Already we hear anecdotal reports of bereavement suites being repurposed for Covid-related matters as they aren’t seen as being as essential as clinical areas. THEY ARE.
One thing that the report really emphasises, which is so important to me as a trustee of Beyond Bea Charity, is the essential need for training and education for health care workers and midwives – both on prevention of stilbirths and on supporting families who have suffered a pregnancy loss.
And hearteningly for me, the report looks at the wider landscape of stillbirth and pregnancy loss, not just getting buried in statistics. It talks about the elements that so many of us have been talking about for years, with varying degrees of success.
It talks about the hidden nature of this grief:
The invisibility of stillbirths is not only apparent in data and statistics. It is also an issue at community and social levels.
Stillbirths are often regarded as inevitable events…in some cultures stillbirths are perceived as the mother’s fault…the lack of opportunity to publicly grieve can cause stillbirths to be considered “non-events”. These social taboos, stigmas and misconceptions often silence families, or impact the recognition and grieving of stillbirths, contributing to their invisibility.
It calls on health care providers to include parents in their child’s death review. This is an essential measure and should be ingrained in the system here in the UK immediately.
It recognises the wider implications of stillbirth on mental health:
The grief that results after a stillbirth has been described as complex and unique, in part because of a lack of acceptance or legitimisation of the grieving process by society. Women and their partners who experience stillbirth have higher rates of depression, anxiety, and other psychological symptoms that may be long lasting…
…negative psychological effects may continue into subsequent pregnancies, even following the birth of a healthy child…
Studies show that professional services, support from family, and local social networks that enable parents to share experiences may lower rates of depression and improve mental health.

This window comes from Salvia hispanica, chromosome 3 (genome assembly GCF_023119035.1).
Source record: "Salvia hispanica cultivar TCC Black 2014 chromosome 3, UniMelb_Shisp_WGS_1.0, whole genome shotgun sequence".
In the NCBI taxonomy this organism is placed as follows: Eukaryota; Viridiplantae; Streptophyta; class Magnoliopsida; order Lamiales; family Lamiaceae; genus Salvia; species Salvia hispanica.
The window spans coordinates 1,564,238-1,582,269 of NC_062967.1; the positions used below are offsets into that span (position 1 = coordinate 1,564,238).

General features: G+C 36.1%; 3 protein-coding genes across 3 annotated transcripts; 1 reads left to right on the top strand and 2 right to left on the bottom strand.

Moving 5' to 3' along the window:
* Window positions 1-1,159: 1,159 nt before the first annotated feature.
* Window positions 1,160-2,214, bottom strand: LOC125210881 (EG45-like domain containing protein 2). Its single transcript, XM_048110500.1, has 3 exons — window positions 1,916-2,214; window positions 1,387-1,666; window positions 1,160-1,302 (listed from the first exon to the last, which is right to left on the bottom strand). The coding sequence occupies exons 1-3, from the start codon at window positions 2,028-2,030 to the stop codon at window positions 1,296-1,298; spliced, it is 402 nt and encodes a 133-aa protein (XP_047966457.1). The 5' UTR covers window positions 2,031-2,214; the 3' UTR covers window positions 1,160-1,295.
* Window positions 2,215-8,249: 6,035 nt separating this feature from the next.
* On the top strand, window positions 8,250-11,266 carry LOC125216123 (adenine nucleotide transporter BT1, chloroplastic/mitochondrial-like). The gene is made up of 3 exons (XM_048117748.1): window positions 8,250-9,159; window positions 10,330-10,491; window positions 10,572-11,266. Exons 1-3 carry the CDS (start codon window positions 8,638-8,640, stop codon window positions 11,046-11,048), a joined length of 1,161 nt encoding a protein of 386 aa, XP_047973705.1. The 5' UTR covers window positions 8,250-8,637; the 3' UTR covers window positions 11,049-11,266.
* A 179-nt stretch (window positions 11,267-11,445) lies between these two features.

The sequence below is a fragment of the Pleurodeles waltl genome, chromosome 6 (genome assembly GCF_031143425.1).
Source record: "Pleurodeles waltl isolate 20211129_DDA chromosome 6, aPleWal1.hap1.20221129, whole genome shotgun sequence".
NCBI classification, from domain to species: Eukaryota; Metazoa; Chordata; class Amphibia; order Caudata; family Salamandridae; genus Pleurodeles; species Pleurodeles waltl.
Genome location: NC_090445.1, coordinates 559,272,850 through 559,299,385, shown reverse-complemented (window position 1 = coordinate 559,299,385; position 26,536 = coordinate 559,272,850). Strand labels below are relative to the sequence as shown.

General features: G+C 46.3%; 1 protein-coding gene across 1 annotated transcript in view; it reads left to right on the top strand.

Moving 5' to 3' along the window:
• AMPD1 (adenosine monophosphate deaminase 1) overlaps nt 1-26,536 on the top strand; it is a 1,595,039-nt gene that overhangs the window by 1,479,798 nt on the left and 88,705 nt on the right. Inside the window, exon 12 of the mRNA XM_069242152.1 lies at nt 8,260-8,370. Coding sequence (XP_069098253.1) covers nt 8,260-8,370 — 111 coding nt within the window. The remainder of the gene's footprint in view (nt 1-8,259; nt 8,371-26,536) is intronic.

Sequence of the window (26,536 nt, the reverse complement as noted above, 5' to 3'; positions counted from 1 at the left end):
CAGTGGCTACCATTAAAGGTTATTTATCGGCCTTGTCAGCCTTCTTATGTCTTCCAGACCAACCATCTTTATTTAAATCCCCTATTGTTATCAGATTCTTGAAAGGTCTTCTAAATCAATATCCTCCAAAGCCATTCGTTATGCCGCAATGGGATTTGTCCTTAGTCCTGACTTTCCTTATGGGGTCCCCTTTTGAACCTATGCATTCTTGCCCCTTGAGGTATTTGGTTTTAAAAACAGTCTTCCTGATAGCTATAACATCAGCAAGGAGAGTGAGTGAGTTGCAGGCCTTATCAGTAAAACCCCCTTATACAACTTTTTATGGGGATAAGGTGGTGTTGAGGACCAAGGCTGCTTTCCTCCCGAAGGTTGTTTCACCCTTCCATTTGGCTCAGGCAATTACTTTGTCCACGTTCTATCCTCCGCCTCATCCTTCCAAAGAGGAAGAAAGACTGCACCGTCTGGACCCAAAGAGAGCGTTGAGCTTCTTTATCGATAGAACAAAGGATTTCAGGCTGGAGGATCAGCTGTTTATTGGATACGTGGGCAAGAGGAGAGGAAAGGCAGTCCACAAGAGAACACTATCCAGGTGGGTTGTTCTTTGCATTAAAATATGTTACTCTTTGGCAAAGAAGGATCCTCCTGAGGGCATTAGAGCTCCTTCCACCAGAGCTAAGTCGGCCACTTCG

And VITALLY, this report recognises the impact of stillbirth (and other pregnancy loss) on the health care professionals involved in supporting these families.
It’s very easy for society to overlook parents’ grief in these moments, but it’s even easier for it to overlook the grief felt by health professionals. This is a hugely traumatic experience for parents and professionals alike – and the sooner that we recognise that the death of a baby is traumatic and upsetting for EVERYONE, the sooner we can get on with the job of normalising talking about this issue.
For health care professionals to be able to provide good quality care, we first have to give them the tools and the toolkit to do so, and to be able to support themselves at the same time.
Studies show that many midwives are not adequately prepared for stillbirths and unable to appropriately support women when stillbirth occurs. These issues can be addressed by education, training, and provision of formal and informal support during and after a stillbirth.
It is CRITICAL to develop a bereavement care package that can be adapted to different cultural settings, offer bereavement training as a standard part of obstetric and midwifery training, and prepare health care workers to deliver respectful bereavement care.
So this report had lots of stats at the start (as has this blog, sorry!), but lots of sensible recommendations at the end. We can easily get lost in stats – but we must always remember that behind every single statistic is a baby that’s died, and a family that’s been dealt a lifetime of grief.
So – as we go into Baby Loss Awareness Week 2020, we must heed the evidence of these statistics, steel ourselves and push forward again.
But we must also remember the measures that follow the data – more recognition of the impact on professionals, and better training (and better care) for them, so that they are able to do the best job they so desperately want to do for families. This MUST be an absolute priority for health care providers all across the world.
And we must also remember that the grief of families is amplified by societies that make them share this grief in whispers, meeting each other in dark corners, forced to the periphery by a society which doesn’t even want to think about the death of babies, because it finds it too upsetting. It’s brutally upsetting – but we’re going to grieve our children whether you let us do so publicly or not.
Isolating bereaved parents (whether bereaved through stillbirth or any other kind of pregnancy loss) makes things worse for them.
So let’s talk about this issue openly, honestly, and publicly.
It’s too big an issue not to do so.
One stillbirth occurs every 16 seconds.